Better late…

Life (fatherhood, husbandhood, job…) has kept me from this blog.  So I’ve been silent on the NFL officials’ lockout.  But, after my Pacific Northwest neighbors totally blew up on Facebook tonight, I can’t ignore it anymore.  Here’s my take:

This lockout may be among the greatest things ever to happen to officials.

The nadir for officials’ public image was 2005/6.  The ridiculous responses to Super Bowl XL, Doug Eddings’ call in the 2005 ALCS, Fox going bonkers in the 2005 World Series, and trouble in the 2006 World Cup were bad. Then came Tim Donaghy. Officials have never had it worse than about six years ago.

Two important occurrences since then have caused a significant improvement in respect shown to officials.  The wonderful response to Jim Joyce’s blown call in the Armando Galarraga game was one.  Far more impactful, however, was the hiring of Mike Pereira by Fox.  I’d been begging for a network to hire someone (or a league to make someone available) for years, and then it happened.

Immediately, what transpired was a shift:  an assumption (well, maybe a glimmer in the back of the mind) that fans and sportscasters might not be the ones to go to for information on the rules and on what officials have said and seen.

Turning to an expert is what smart people do.  Declaring one’s self an expert is what stupid people do.  When it came to officiating, Fox Sports made the shift from stupid to smart when it hired Pereira, and it dragged its sensible fans along with them.

(As an aside, I came to this conclusion tonight: there would be little-to-no Super Bowl XL officiating controversy if there had been a Pereira in the booth that day.)

Even with these critical positive changes (and ESPN following suit, hiring Gerald Austin for its NFL coverage and also a college football and baseball official whose name I forget right now), I was fearful for the result of the NFL lockout.

Here’s why.

When there’s any work action that involves replacement workers, the original workers (whether they’re striking or locked out) have one hope and only one hope.  They have to bank on people noticing a change in their quality of life enough to demand the original workers back.  It doesn’t  matter whether it’s garbage collectors, teachers, or anything else.  The only way the original workers win is for the public to miss them.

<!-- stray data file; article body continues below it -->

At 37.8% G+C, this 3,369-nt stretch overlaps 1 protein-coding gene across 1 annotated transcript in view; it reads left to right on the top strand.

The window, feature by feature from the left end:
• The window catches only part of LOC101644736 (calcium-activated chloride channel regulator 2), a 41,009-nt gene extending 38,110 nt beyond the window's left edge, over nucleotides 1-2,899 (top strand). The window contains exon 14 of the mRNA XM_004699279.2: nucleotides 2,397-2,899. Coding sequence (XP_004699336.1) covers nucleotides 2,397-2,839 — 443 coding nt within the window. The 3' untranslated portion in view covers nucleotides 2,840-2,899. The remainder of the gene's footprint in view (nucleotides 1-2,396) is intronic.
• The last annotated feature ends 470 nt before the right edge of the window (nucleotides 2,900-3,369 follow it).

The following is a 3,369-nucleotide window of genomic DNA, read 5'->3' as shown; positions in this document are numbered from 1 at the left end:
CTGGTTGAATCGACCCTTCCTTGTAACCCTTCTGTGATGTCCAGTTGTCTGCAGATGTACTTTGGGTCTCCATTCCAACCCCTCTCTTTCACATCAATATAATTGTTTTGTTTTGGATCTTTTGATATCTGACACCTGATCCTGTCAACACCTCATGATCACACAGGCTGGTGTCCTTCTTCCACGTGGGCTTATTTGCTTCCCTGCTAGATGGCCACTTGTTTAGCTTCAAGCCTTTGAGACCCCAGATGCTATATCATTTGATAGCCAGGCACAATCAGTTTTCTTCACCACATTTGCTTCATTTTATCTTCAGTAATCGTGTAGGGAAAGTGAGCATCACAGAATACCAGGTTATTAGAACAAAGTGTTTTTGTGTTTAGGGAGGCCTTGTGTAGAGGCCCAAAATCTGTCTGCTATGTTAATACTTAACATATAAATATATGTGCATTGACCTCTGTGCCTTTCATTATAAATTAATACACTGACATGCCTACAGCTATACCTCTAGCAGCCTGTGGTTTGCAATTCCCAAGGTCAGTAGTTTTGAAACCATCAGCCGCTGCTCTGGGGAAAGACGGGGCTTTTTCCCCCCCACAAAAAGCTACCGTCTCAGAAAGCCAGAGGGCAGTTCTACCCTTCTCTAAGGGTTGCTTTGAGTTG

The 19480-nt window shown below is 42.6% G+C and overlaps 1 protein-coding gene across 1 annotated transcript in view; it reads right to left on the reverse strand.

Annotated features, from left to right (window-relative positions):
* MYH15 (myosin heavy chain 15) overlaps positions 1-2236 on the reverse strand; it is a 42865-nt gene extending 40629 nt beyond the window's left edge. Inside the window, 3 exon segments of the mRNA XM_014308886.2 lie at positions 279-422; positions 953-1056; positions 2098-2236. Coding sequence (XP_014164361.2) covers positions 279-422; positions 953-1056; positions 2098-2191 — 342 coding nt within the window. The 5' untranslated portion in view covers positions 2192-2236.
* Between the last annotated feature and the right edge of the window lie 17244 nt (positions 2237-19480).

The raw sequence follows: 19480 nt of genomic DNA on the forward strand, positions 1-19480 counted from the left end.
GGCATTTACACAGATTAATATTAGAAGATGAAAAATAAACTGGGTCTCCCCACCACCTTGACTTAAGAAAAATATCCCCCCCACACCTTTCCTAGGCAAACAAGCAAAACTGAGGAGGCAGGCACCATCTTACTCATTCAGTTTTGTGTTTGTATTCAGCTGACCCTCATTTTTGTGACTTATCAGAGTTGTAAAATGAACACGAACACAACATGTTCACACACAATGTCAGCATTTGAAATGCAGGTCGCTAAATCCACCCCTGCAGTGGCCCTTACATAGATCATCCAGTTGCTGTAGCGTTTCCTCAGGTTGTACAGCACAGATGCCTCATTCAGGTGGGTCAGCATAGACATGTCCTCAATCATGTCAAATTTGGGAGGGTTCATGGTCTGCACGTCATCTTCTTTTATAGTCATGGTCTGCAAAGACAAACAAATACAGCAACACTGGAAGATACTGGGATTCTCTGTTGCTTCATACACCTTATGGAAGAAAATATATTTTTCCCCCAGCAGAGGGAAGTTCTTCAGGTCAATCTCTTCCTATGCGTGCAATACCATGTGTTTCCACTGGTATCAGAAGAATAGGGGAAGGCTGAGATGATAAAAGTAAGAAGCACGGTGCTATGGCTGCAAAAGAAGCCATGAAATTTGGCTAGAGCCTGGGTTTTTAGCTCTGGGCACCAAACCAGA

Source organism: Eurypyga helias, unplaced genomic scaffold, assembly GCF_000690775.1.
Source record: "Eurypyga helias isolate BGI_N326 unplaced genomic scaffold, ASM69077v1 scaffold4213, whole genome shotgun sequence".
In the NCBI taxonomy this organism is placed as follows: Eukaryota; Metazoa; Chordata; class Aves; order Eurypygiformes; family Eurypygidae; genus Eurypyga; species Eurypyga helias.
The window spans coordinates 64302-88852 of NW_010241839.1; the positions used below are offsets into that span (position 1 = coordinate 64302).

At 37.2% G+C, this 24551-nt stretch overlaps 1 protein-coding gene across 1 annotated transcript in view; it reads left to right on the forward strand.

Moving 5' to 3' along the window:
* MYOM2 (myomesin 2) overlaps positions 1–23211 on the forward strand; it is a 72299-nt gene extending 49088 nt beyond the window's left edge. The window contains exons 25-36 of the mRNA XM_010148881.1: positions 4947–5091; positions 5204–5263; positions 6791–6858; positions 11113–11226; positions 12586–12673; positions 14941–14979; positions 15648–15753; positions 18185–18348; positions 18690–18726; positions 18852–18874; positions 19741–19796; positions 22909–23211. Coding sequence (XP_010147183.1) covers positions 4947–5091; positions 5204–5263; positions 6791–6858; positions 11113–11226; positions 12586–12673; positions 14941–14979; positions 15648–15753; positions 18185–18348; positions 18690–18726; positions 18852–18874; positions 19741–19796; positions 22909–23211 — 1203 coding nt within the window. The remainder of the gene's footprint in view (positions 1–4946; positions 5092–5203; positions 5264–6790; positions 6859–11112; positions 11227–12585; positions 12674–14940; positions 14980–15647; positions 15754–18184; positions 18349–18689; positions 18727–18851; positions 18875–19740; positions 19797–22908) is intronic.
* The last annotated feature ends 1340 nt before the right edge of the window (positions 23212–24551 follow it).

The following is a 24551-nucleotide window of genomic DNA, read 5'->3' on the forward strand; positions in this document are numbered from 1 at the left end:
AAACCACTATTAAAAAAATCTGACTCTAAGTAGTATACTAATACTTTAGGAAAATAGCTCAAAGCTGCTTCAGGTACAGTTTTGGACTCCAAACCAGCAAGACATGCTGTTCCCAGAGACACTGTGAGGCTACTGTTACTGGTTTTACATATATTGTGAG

In 2001, when NFL officials struck, they missed one game.  Not too much happened in that week 1.  Then, 9/11 happened, and officials, perhaps fearing public scorn if they continued to strike in the midst of national tragedy, returned.

In 2006, when minor league umpires went on strike, I feared that nobody would care about the difference in officiating quality.  Even though some major league teams stopped tracking balls and strikes for their prospects (because the plate umpires were that inconsistent…I can’t find a link to show this, however).  However, spectators at a minor league game didn’t notice, and MiLB umpires went back to work with minimal gains to show for their hardship.

The issue is this:  how can you get a public on your side when their wildly misguided default assumption is that you are incompetent?

For this reason, I feared for the NFLRA.

Three weeks in, it’s clear that my fears were unfounded.  The replacement officiating has been so intensely bad that fans, players, coaches, and media actually miss the regular guys.  I can’t believe that the result of this lockout is more ref love.

Additionally, it’s not just angry fans and sports announcers looking to create a story this time.  The fans and the media are now turning to experts to confirm what they’re seeing is bad, and they’re getting that confirmation.